Agriculture
Getting the dirt on carbon
Seeds of the Future
Watching out for vultures
Amphibians
Frogs and Toads
Tree Frogs
Toads
Animals
Roboroach and Company
Ultrasonic Frogs Raise the Pitch
Jay Watch
Behavior
Sugar-pill medicine
Slumber by the numbers
The Smell of Trust
Birds
Rheas
Turkeys
Parrots
Chemistry and Materials
Undercover Detectives
Putting the Squeeze on Toothpaste
Atomic Drive
Computers
Middle school science adventures
The hungry blob at the edge of the universe
Programming with Alice
Dinosaurs and Fossils
Tiny Pterodactyl
The man who rocked biology to its core
A Really Big (but Extinct) Rodent
E Learning Jamaica
E Learning in Jamaica WIN PRIZES and try our Fun Animated Games
Results of GSAT are in schools this week
2014 GSAT Results for Jamaican Kids
Earth
Quick Quake Alerts
Undersea Vent System Active for Ages
Coral Gardens
Environment
Pumping Up Poison Ivy
Sounds and Silence
Flu river
Finding the Past
Ancient Cave Behavior
Prehistoric Trips to the Dentist
Traces of Ancient Campfires
Fish
Flashlight Fishes
Puffer Fish
Lampreys
Food and Nutrition
Allergies: From Bee Stings to Peanuts
A Pepper Part that Burns Fat
Yummy bugs
GSAT English Rules
Capitalization Rules
Pronouns
Adjectives and Adverbs
GSAT Exam Preparation Jamaica
GSAT stars reap scholarship glory
How are students placed after passing the GSAT exam
Scotiabank Jamaica Foundation Grade Six Achievement Test (GSAT) Scholarships
GSAT Exams Jamaica Scholarships
Results of GSAT are in schools this week
GSAT Practice Papers | GSAT Mathematics | Maths
GSAT Scholarship
GSAT Mathematics
E Learning in Jamaica WIN PRIZES and try our Fun Animated Games
Deep-space dancers
It's a Math World for Animals
Human Body
Smiles Turn Away Colds
Cell Phone Tattlers
Surviving Olympic Heat
Invertebrates
Scorpions
Sponges
Lobsters
Mammals
African Mammals
Coyotes
Glider
Parents
Expert report highlights the importance to parents of reading to children!
How children learn
Choosing a Preschool: What to Consider
Physics
Gaining a Swift Lift
IceCube Science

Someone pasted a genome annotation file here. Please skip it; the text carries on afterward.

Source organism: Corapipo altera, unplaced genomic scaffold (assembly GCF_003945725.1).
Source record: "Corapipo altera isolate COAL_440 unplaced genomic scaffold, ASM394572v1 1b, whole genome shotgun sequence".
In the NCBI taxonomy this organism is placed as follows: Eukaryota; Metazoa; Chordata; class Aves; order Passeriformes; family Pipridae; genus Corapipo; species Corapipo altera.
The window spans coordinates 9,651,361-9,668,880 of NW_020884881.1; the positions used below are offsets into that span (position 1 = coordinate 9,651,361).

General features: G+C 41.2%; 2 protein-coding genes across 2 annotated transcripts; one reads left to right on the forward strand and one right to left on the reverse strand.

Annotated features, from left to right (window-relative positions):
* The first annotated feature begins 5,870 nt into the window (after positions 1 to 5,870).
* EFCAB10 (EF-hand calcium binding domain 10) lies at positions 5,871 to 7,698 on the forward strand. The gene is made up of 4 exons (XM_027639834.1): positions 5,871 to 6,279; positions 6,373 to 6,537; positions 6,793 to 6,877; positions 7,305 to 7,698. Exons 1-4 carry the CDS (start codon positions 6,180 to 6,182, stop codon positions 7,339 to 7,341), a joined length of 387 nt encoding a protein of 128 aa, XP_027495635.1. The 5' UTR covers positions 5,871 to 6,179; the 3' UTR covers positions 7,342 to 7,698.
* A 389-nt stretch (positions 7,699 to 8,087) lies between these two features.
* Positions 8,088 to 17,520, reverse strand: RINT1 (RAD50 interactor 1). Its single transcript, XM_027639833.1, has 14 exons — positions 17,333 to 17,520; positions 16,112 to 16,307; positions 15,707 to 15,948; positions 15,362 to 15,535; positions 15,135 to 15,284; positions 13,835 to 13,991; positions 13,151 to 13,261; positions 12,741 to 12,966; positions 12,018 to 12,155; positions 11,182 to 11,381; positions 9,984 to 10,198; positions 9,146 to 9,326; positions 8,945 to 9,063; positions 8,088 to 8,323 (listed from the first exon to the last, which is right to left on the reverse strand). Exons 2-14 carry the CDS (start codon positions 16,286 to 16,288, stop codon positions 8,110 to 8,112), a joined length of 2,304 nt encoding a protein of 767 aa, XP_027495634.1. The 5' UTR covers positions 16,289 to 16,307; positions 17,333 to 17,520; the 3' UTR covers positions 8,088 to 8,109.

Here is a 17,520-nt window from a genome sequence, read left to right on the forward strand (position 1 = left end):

Hold on to your stars, ladies and gentlemen
Plants
City Trees Beat Country Trees
Pumping Up Poison Ivy
Tracking the Sun Improves Plant Pollen
Reptiles
Geckos
Asp
Boa Constrictors
Space and Astronomy
Big Galaxy Swallows Little Galaxy
A Whole Lot of Nothing
Solving a Sedna Mystery
Technology and Engineering
Weaving with Light
Roll-Up Computer Monitors to Go
Space Umbrellas to Shield Earth
The Parts of Speech
What is a Noun
Pronouns
What is a Preposition?
Transportation
Tinkering With the Basic Bike
Troubles with Hubble
Seen on the Science Fair Scene
Weather
Catching Some Rays
Either Martians or Mars has gas
Science loses out when ice caps melt
Add your Article

Clams

Clams are shelled marine or freshwater mollusks. The term "clam" is often used to refer to any bivalve (a mollusk whose body is protected by two symmetrical shells) that is not an oyster, mussel, or a scallop, and that has a more-or-less oval shape. An exception is the razor clam, which has an elongate shell that suggests an old-fashioned straight razor. Clams can live up to 150 years old - or perhaps longer (science suspects that some larger quahogs found off the East Coast of the US may be 200 years old). Hard or Soft? Clams can be hard-shelled or soft-shelled, according to the degree of calcification of their shells, according to species. They are eaten raw, steamed, boiled, baked or fried, again (often) according to species. Clam chowder is a popular soup in the U.S. in which clams figure strongly. Floating down the river current... The mating habits of clams varies according to the waters in which they live. In river clams, the male releases sperm into the water and the river current carries it downstream. The female then draws sperm in to fertilize eggs still inside her body. Mating tip to males - stay upstream! Fertilization odds are poor unless the male is upstream of the female. For ocean clams, the male also expels sperm, however the female releases the eggs from her body into the surrounding water. Fertilization occurs only when the eggs float near the sperm. One adult survivor to tens of thousands of babies During a breeding season, a female clam makes tens of thousands of baby clams. Probably only one settles to the bottom and survives to adulthood.

Clams
Clams








Designed and Powered by HBJamaica.com™